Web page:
Fourth Sunday of Lent
Points to note
Both the first reading and the Gospel reading are rather heavy going for the children. For that reason, I have opted for the unusual choice of the reading from the letters of St Paul.
It is important to emphasise after last week’s Ten Commandments that God does not leave it up to us to find our way to be true to the commandments that he gave. He also gave us gifts that will help us to be faithful to them. As such, we should concentrate on those gifts with the charisma of love and faith.
The Alleluia is not sung during the season of Lent. There is no Praise and Glory to God, the Gospel Acclamation used during Lent, as the Gospel is not read. For the same reason, there is no opening dialogue.
Explain that this reading is part of a letter from St Paul to his friends in the Church in Ephesus, a town in Turkey.
A Reading from the letter of St Paul to the church in Ephesus
God loved us with so much love that he was generous with his mercy: when we were dead through our sins, he brought us to life with Christ -- it is through grace that you have been saved – and raised us up with him and gave us a place with him in heaven, in Christ Jesus.
This was to show for all ages to cone, through his goodness towards us in Christ Jesus, how infinitely rich he is in grace. Because it is by grace that you have been saved, through faith; not by anything of your own, but by a gift from God; not by anything that you have done, so that nobody can claim the credit. We are God’s work of art, created in Christ Jesus to love the good life as from the beginning he had meant us to live it.
This is the Word of the Lord
Does anybody have a friend’s or a family birthday coming up soon? Have you planned what gifts do you wish to give? Drag out this part of the discussion, as children tend to like talking about presents. Compliment any child who comes up with an innovative or thoughtful idea for a present.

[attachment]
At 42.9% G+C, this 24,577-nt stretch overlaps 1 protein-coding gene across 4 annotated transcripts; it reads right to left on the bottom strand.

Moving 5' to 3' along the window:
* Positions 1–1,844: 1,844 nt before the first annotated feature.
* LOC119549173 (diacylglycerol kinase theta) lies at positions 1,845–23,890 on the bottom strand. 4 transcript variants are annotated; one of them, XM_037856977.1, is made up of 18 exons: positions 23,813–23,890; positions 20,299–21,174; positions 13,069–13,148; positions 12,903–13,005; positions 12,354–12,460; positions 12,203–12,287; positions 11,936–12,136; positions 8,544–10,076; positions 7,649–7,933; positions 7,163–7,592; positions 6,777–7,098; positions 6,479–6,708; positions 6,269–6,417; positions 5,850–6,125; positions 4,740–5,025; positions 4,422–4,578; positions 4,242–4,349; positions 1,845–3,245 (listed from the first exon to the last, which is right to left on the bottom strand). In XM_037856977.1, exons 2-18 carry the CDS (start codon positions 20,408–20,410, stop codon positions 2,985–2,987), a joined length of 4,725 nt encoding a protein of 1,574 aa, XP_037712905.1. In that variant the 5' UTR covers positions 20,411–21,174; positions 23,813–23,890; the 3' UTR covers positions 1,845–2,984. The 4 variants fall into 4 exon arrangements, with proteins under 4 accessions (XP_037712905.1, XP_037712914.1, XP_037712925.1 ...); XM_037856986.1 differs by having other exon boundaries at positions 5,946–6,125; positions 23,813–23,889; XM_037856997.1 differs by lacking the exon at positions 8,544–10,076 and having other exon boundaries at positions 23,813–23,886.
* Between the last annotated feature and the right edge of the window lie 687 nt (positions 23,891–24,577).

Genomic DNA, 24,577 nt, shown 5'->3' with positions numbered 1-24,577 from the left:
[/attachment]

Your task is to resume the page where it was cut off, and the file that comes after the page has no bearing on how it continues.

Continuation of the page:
Why do we give presents? Do we give presents to people we like or to people we don’t like? Although we should steer the discussion towards the idea that we give presents because we think it would be a good idea for the recipient to get such a gift, we may need to grasp the nettle if a child were to suggest giving presents so as to receive some in return. You may wish to put it aside and return to it after discussing that God’s expectations when he gives us gifts but get your answer ready. At one point, introduce the idea that people sometimes give presents that are educational.
Does God love us? Does he therefore give us gifts? What gifts? Expand the list to include the tangible and intangible.
Why does God give us gifts? Emphasise that God does not get anything out of giving us gifts. Just as parents give educational toys to children to make them smarter, likewise God gives us gifts to make us better people. End the discussion with the point that as God gave us gifts for a purpose, we should use it for that purpose.
Also, God isn't stupid. He couldn't have given us the Ten Commandments (which were in last week's reading) without the abilities to follow them. So, he must have given us some gifts to follow them. Discuss what gifts they were.
Does God want anything in return when he gives us the gifts? Explain that God has want of nothing from us but he does have expectations – that we use his gifts wisely so that we can join him in heaven. In a way, gifts are like passports; they do not get us there but they help us get in.